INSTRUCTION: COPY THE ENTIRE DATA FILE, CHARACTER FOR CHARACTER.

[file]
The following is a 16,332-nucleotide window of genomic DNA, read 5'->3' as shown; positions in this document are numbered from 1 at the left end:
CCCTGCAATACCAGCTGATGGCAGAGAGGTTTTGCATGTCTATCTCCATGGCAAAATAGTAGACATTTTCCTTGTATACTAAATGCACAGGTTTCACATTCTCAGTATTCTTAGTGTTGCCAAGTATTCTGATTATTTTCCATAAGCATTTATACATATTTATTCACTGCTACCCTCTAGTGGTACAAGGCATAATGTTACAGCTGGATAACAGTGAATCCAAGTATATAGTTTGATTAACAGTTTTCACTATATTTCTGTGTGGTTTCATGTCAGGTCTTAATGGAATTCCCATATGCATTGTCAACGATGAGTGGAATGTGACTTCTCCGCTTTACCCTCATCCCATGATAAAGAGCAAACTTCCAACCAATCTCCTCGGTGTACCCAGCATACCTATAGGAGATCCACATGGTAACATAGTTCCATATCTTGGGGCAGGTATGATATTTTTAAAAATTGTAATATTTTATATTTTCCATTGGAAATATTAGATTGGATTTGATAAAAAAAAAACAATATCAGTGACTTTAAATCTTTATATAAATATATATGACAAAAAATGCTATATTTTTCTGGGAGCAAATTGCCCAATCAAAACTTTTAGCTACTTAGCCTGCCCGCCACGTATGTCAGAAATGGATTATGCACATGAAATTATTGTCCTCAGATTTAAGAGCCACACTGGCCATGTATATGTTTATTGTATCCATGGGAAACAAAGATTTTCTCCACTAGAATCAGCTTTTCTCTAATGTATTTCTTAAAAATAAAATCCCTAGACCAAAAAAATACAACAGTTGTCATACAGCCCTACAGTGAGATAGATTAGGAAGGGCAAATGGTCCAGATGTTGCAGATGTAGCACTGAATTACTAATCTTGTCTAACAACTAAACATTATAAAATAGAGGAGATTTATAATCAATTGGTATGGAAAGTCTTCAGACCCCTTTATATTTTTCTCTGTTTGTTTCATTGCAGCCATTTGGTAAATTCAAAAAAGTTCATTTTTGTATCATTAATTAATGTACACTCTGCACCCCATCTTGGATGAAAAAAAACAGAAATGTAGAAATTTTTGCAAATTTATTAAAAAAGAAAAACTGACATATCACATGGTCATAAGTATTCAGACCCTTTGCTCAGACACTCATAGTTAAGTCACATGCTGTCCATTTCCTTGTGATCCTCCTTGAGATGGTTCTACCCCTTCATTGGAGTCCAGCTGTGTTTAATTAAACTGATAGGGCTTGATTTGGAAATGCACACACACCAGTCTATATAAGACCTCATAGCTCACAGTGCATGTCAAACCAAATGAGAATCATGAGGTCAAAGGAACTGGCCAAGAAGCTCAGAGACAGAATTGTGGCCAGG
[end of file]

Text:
The following is a 16,332-nucleotide window of genomic DNA, read 5'->3' as shown; positions in this document are numbered from 1 at the left end:
CCCTGCAATACCAGCTGATGGCAGAGAGGTTTTGCATGTCTATCTCCATGGCAAAATAGTAGACATTTTCCTTGTATACTAAATGCACAGGTTTCACATTCTCAGTATTCTTAGTGTTGCCAAGTATTCTGATTATTTTCCATAAGCATTTATACATATTTATTCACTGCTACCCTCTAGTGGTACAAGGCATAATGTTACAGCTGGATAACAGTGAATCCAAGTATATAGTTTGATTAACAGTTTTCACTATATTTCTGTGTGGTTTCATGTCAGGTCTTAATGGAATTCCCATATGCATTGTCAACGATGAGTGGAATGTGACTTCTCCGCTTTACCCTCATCCCATGATAAAGAGCAAACTTCCAACCAATCTCCTCGGTGTACCCAGCATACCTATAGGAGATCCACATGGTAACATAGTTCCATATCTTGGGGCAGGTATGATATTTTTAAAAATTGTAATATTTTATATTTTCCATTGGAAATATTAGATTGGATTTGATAAAAAAAAAACAATATCAGTGACTTTAAATCTTTATATAAATATATATGACAAAAAATGCTATATTTTTCTGGGAGCAAATTGCCCAATCAAAACTTTTAGCTACTTAGCCTGCCCGCCACGTATGTCAGAAATGGATTATGCACATGAAATTATTGTCCTCAGATTTAAGAGCCACACTGGCCATGTATATGTTTATTGTATCCATGGGAAACAAAGATTTTCTCCACTAGAATCAGCTTTTCTCTAATGTATTTCTTAAAAATAAAATCCCTAGACCAAAAAAATACAACAGTTGTCATACAGCCCTACAGTGAGATAGATTAGGAAGGGCAAATGGTCCAGATGTTGCAGATGTAGCACTGAATTACTAATCTTGTCTAACAACTAAACATTATAAAATAGAGGAGATTTATAATCAATTGGTATGGAAAGTCTTCAGACCCCTTTATATTTTTCTCTGTTTGTTTCATTGCAGCCATTTGGTAAATTCAAAAAAGTTCATTTTTGTATCATTAATTAATGTACACTCTGCACCCCATCTTGGATGAAAAAAAACAGAAATGTAGAAATTTTTGCAAATTTATTAAAAAAGAAAAACTGACATATCACATGGTCATAAGTATTCAGACCCTTTGCTCAGACACTCATAGTTAAGTCACATGCTGTCCATTTCCTTGTGATCCTCCTTGAGATGGTTCTACCCCTTCATTGGAGTCCAGCTGTGTTTAATTAAACTGATAGGGCTTGATTTGGAAATGCACACACACCAGTCTATATAAGACCTCATAGCTCACAGTGCATGTCAAACCAAATGAGAATCATGAGGTCAAAGGAACTGGCCAAGAAGCTCAGAGACAGAATTGTGGCCAGG